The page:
anointer

anoint

[uh-noint]
verb (used with object)
1.
to rub or sprinkle on; apply an unguent, ointment, or oily liquid to.
2.
to smear with any liquid.
3.
to consecrate or make sacred in a ceremony that includes the token applying of oil: He anointed the new high priest.
4.
to dedicate to the service of God.

Origin:
1300–50; Middle English anoynten, derivative of anoynt, enoynt (past participle) < Old French enoint < Latin inūnctus anointed (past participle of inungere), equivalent to in- in-2 + ung- smear with oil + -tus past participle suffix

anointer, noun
anointment, noun
reanoint, verb (used with object)
reanointment, noun
self-anointed, adjective
unanointed, adjective
well-anointed, adjective
Dictionary.com Unabridged
Based on the Random House Dictionary, © Random House, Inc. 2014.
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Collins
World English Dictionary
anoint (əˈnɔɪnt)
 
vb
1.  to smear or rub over with oil or an oily liquid
2.  to apply oil to as a sign of consecration or sanctification in a sacred rite
 
[C14: from Old French enoint, from enoindre, from Latin inunguere, from in-² + unguere to smear with oil]
 
a'nointer
 
n
 
a'nointment
 
n

Collins English Dictionary - Complete & Unabridged 10th Edition
2009 © William Collins Sons & Co. Ltd. 1979, 1986 © HarperCollins
Publishers 1998, 2000, 2003, 2005, 2006, 2007, 2009
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Etymonline
Word Origin & History

anoint
c.1300 (implied in anointing), from O.Fr. enoint "smeared on," pp. of enoindre "smear on," from L. inunguere, from in- "on" + unguere "to smear" (see unguent). Originally in ref. to grease or oil smeared on for medicinal purposes; its use in the Coverdale Bible in ref.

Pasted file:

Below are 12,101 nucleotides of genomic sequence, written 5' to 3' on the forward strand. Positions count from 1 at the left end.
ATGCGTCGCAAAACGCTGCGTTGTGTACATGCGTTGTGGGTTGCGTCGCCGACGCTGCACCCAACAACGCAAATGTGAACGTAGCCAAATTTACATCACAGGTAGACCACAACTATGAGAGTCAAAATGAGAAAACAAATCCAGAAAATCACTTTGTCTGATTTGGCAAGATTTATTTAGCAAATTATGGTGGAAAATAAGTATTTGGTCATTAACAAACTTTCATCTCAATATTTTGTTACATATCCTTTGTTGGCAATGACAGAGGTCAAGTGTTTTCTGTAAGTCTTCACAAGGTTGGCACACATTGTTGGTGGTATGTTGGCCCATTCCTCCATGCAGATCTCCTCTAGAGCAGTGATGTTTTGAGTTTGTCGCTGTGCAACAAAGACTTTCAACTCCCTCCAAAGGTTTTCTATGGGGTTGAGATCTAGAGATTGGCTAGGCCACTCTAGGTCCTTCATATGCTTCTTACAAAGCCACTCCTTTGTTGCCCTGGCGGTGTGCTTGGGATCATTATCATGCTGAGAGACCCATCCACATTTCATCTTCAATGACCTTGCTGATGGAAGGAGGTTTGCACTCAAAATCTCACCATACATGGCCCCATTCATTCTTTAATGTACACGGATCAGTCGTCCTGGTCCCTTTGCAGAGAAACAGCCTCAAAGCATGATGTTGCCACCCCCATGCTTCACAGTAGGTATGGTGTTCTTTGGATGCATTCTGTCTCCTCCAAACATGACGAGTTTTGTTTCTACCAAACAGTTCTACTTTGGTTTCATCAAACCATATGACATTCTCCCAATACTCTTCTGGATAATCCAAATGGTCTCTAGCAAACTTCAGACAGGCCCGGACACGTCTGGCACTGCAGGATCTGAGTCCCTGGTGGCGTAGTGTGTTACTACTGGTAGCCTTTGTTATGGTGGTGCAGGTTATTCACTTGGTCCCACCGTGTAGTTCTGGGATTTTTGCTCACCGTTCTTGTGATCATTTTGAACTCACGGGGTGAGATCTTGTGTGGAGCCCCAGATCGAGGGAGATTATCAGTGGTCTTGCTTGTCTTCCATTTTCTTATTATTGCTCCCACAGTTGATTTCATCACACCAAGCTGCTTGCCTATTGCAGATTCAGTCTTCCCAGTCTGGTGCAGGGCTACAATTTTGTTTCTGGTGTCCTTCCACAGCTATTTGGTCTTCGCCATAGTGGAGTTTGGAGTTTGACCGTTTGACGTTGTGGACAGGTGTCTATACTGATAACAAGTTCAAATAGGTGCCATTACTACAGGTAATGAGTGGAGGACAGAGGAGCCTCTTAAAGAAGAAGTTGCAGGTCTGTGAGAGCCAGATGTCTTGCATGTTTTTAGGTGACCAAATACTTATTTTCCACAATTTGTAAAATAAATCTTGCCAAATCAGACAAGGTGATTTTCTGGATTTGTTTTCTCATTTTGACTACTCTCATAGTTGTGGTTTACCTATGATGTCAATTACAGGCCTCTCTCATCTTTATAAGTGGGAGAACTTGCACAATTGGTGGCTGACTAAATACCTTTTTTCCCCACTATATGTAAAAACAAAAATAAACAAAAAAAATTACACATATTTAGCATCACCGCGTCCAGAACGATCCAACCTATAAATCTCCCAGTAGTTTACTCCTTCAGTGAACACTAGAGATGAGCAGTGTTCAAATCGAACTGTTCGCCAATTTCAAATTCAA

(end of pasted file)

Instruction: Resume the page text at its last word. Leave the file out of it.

to Christ (cf. The Lord's Anointed, see chrism) has spiritualized the word.
Online Etymology Dictionary, © 2010 Douglas Harper
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Easton
Bible Dictionary

Anoint definition


The practice of anointing with perfumed oil was common among the Hebrews. (1.) The act of anointing was significant of consecration to a holy or sacred use; hence the anointing of the high priest (Ex. 29:29; Lev. 4:3) and of the sacred vessels (Ex. 30:26). The high priest and the king are thus called "the anointed" (Lev. 4:3, 5, 16; 6:20; Ps. 132:10). Anointing a king was equivalent to crowning him (1 Sam. 16:13; 2 Sam. 2:4, etc.). Prophets were also anointed (1 Kings 19:16; 1 Chr. 16:22; Ps. 105:15). The expression, "anoint the shield" (Isa. 21:5), refers to the custom of rubbing oil on the leather of the shield so as to make it supple and fit for use in war. (2.) Anointing was also an act of hospitality (Luke 7:38, 46). It was the custom of the Jews in like manner to anoint themselves with oil, as a means of refreshing or invigorating their bodies (Deut. 28:40; Ruth 3:3; 2 Sam. 14:2; Ps. 104:15, etc.). This custom is continued among the Arabians to the present day. (3.) Oil was used also for medicinal purposes. It was applied to the sick, and also to wounds (Ps. 109:18; Isa. 1:6; Mark 6:13; James 5:14). (4.) The bodies of the dead were sometimes anointed (Mark 14:8; Luke 23:56). (5.) The promised Deliverer is twice called the "Anointed" or Messiah (Ps. 2:2; Dan. 9:25, 26), because he was anointed with the Holy Ghost (Isa. 61:1), figuratively styled the "oil of gladness" (Ps. 45:7; Heb. 1:9). Jesus of Nazareth is this anointed One (John 1:41; Acts 9:22; 17:2, 3; 18:5, 28), the Messiah of the Old Testament.

Easton's 1897 Bible Dictionary
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